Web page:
November 24, 2019, Christ the King Sunday. A reflection on Luke 23:33-43.

Photo: Grace United Methodist Church through Google

The Sunday before the First Sunday of Advent and the Last Sunday of the Season of Pentecost or the Ordinary Time has been dedicated by the Church as the Sunday of the Reign of Christ the King. It marks the triumph of God of God in the end of time. That God, the king triumphed over evils and reigns in the heavenly kingdom where there is peace among God’s people and no more sigh and suffering. This feast commonly known as the Christ the King Sunday also marks the triumph of the people of God in the here and now. Christians all over the world celebrate this feast day with the anticipation of the Lord’s reign similar to the waiting and the anticipating mode that the next season, the Advent season will be guiding us to the birth of the messiah, the savior, the King.

Our Gospel reading is about the final moment of the crucifixion of Jesus. Particularly, the dialogue of Jesus and Dimas, the repentant sinner. After rebuking the mockery of the other thief who was hanged along them on that mountain of skull he asked Jesus, (23:42) and said, “Jesus, remember me when you come into your kingdom.” Jesus then replied, (23:43) “Truly I tell you, today you will be with me in Paradise.” In this dialogue, we find Dimas’ recognition of Jesus’ Kingship which Jesus also affirmed it to be.

How about us, who is our king? How about you, who is your king?

It has been approximated that 85% of the Filipinos are Christians but who is the king of the majority of these Christian Filipinos? Is he the king that we celebrate this Sunday? Or is it the king of the land? No doubt, we Filipino Christians say our king is Jesus Christ, the savior, the king. But what we do speaks so much truth about what we say.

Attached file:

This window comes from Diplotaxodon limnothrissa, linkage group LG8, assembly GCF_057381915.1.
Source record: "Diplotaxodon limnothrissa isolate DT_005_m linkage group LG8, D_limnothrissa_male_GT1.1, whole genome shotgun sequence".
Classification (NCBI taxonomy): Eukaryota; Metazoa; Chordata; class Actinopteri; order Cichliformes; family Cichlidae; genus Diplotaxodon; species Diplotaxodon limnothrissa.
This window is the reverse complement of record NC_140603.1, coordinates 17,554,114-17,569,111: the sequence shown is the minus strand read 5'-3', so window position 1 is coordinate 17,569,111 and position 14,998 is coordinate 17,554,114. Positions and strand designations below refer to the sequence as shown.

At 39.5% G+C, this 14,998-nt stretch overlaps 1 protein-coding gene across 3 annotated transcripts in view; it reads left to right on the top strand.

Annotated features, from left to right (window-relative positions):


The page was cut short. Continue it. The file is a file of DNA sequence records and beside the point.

In the Lord’s Prayer, thought by Jesus, which we pray almost every day it says, “Your Kingdom come, your will be done on earth as it is in heaven.” And what is the will of God? Jesus says, “I have come that you may have life and have it abundantly” (John 10:10).

But what have we done? We have tolerated the evil ways to prevail in our society. We applauded and praised the king of the land for the country’s anti-drug war which already claimed the lives of 27,000 mostly poor people. We turned a blind eye in the everyday killings and are even convinced that these killings solve the drug menace in the country. In the countryside, the poor farmers and the lumads were also driven away from their lands to give way to the transnational foreign corporations’ destructive mining and plantations to supply the needs of the first world countries, not ours. And when the poor farmers and lumads fight for their rights and life they are branded to be rebels, vilified, legally charged with trumped-up cases, killed. Then we praised the king of the land even when what often comes from his mouth is KILL, KILL AND KILL.

The truth is that we oftentimes chose to be in our comforts and justify the peace that comes from pacifying instead of siding with the victims. We have become moderators by calming down the burning desire of the people for justice and deceive them as we also deceived ourselves that all of these odds are God-given to test our faith and that if we keep ourselves strong by being passive and be trampled upon by the rulers of this world, we will be rewarded in heaven. WRONG. Very wrong! This passivism is actually preventing the very will of God for abundant life – the reason for his coming.

By always nodding to what the leaders of the land say and do is actually denying the reign of Christ the King.

Until next week for the First Sunday of Advent.

2 Comments

    1. Yes Bishop. It is often hard to do what is suppose to be done. Even St. Paul wrote about it. But I know we will endure and enable the faithful to do what is right. Though we also know that this is a painstaking job but we must go on. Padayon lang ta kauban sa uban pa.

      Like

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